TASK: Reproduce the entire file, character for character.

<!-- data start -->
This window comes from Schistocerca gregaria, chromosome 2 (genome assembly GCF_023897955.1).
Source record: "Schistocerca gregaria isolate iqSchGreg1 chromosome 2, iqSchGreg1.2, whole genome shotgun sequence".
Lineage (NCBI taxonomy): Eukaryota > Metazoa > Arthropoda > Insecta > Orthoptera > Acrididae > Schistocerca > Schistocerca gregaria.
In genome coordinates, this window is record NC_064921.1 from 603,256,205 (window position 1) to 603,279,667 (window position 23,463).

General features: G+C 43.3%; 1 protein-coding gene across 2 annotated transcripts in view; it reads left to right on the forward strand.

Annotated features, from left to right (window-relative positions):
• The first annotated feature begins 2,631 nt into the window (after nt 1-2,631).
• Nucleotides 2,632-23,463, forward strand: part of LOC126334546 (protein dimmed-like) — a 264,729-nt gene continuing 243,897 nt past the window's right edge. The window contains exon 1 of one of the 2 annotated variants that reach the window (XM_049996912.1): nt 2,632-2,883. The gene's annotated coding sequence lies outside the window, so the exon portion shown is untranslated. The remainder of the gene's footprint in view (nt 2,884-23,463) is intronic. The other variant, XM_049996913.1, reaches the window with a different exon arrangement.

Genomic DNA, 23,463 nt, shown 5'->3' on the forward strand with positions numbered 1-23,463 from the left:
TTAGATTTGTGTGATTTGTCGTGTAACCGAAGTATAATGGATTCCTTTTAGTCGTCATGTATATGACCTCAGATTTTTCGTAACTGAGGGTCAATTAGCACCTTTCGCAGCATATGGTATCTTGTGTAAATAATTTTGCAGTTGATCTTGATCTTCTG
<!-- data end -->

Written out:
This window comes from Schistocerca gregaria, chromosome 2 (genome assembly GCF_023897955.1).
Source record: "Schistocerca gregaria isolate iqSchGreg1 chromosome 2, iqSchGreg1.2, whole genome shotgun sequence".
Lineage (NCBI taxonomy): Eukaryota > Metazoa > Arthropoda > Insecta > Orthoptera > Acrididae > Schistocerca > Schistocerca gregaria.
In genome coordinates, this window is record NC_064921.1 from 603,256,205 (window position 1) to 603,279,667 (window position 23,463).

General features: G+C 43.3%; 1 protein-coding gene across 2 annotated transcripts in view; it reads left to right on the forward strand.

Annotated features, from left to right (window-relative positions):
• The first annotated feature begins 2,631 nt into the window (after nt 1-2,631).
• Nucleotides 2,632-23,463, forward strand: part of LOC126334546 (protein dimmed-like) — a 264,729-nt gene continuing 243,897 nt past the window's right edge. The window contains exon 1 of one of the 2 annotated variants that reach the window (XM_049996912.1): nt 2,632-2,883. The gene's annotated coding sequence lies outside the window, so the exon portion shown is untranslated. The remainder of the gene's footprint in view (nt 2,884-23,463) is intronic. The other variant, XM_049996913.1, reaches the window with a different exon arrangement.

Genomic DNA, 23,463 nt, shown 5'->3' on the forward strand with positions numbered 1-23,463 from the left:
TTAGATTTGTGTGATTTGTCGTGTAACCGAAGTATAATGGATTCCTTTTAGTCGTCATGTATATGACCTCAGATTTTTCGTAACTGAGGGTCAATTAGCACCTTTCGCAGCATATGGTATCTTGTGTAAATAATTTTGCAGTTGATCTTGATCTTCTG